Reads of the Week: Extortion vs. Drug-Trafficking in Mexico, New Reports on U.S. Drug Use and Competitiveness in Latin America

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A general view of Sao Paulo, the biggest Latin American city (Paolo Whitaker/Courtesy Reuters).

A new piece by Eduardo Guerrero in Nexos looks at the growing problem of extortion in Mexico. Differentiating it from drug trafficking, he finds it more brutal and violence, and  argues it is on the rise for three reasons: fragmentation of cartels, displacement of crime rings (and their response to expand into new territories), and finally rampant impunity for such acts.

Drug abuse in the United States is on the uptick overall, though use of “harder drugs” seems to be down, according to a recent study by the Substance Abuse and Mental Health Services Administration (SAMHSA). Marijuana use has increased some 20 percent over the last four years, particularly among young people. Today more than one in five Americans aged 18-25 get high on a regular basis. On the other hand, rates of methamphetamine and cocaine abuse have been steadily declining since 2006.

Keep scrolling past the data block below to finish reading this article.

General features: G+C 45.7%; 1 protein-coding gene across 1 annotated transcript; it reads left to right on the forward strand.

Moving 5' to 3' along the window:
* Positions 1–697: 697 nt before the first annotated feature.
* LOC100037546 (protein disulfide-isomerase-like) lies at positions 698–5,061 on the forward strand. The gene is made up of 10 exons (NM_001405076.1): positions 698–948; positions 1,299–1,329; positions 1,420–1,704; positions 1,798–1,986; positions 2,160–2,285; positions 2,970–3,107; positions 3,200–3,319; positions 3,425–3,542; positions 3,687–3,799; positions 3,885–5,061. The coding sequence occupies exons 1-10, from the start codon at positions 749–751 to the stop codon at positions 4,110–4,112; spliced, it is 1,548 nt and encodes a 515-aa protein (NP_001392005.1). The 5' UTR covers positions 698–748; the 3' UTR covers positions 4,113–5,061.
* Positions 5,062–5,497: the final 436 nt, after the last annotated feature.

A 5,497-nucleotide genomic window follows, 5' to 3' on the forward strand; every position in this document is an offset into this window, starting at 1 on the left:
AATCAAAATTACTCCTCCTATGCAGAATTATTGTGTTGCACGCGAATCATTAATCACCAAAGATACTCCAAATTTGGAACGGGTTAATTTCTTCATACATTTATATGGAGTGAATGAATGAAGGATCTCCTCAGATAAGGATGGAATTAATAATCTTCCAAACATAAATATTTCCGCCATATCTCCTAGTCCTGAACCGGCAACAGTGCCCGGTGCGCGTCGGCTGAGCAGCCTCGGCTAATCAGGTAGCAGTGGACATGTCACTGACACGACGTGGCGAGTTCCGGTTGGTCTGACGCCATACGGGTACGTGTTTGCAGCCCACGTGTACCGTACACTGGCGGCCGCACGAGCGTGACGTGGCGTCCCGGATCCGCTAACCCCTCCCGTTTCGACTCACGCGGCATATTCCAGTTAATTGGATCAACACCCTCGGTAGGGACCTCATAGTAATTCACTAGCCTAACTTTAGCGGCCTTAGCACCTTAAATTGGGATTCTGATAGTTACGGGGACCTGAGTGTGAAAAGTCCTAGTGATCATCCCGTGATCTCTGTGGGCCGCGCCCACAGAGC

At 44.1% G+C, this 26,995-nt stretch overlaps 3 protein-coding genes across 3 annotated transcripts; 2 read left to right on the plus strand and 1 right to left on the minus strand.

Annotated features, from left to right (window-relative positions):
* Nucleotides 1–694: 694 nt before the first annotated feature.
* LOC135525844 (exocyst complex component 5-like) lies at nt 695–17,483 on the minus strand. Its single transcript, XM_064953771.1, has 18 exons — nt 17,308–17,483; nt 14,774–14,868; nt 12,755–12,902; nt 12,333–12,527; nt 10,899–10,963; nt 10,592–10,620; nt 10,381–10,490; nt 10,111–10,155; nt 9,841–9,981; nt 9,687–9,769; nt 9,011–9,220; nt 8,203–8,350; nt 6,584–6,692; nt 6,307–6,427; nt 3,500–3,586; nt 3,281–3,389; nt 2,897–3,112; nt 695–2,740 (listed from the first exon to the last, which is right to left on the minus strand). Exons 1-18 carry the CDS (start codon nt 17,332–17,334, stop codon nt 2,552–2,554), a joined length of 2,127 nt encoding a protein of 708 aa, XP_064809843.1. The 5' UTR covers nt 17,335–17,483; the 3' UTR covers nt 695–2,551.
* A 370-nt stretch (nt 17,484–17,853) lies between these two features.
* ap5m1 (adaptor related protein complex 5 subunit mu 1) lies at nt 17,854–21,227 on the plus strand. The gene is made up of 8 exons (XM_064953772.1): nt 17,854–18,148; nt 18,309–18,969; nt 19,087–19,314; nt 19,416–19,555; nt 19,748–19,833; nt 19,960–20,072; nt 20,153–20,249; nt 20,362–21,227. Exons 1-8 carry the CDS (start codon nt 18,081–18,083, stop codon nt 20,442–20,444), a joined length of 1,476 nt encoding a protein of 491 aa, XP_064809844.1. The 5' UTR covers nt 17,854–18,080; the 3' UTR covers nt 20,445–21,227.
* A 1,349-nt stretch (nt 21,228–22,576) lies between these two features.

The World Economic Forum released its Global Competitiveness report this week, which measures competitiveness based on twelve benchmarks that include “basic requirements”, such as institutions, “efficiency enhancers” such as market size, and “innovation and sophistication factors”, such as innovation. Among Latin American countries, Mexico had the biggest boost in the rankings, moving up 8 spots from 66th to 58th, and improving on 10 of the 12 categories (its only drop was in macroeconomic environment). Brazil also made gains, up 5 places to 53rd overall (due largely to the size of its internal market and its sophisticated business environment), and Chile remains at the top of the region and the 31st most competitive nation worldwide. Central American countries such as Guatemala, El Salvador and Nicaragua registered steep declines in their ratings, due to weakening institutions and rising insecurity, while Argentina and Venezuela remained generally unchanged, but near the bottom of the list at 84th and 124thoverall, respectively.

Published in conjunction with Latin America’s Moment at the Council on Foreign Relations.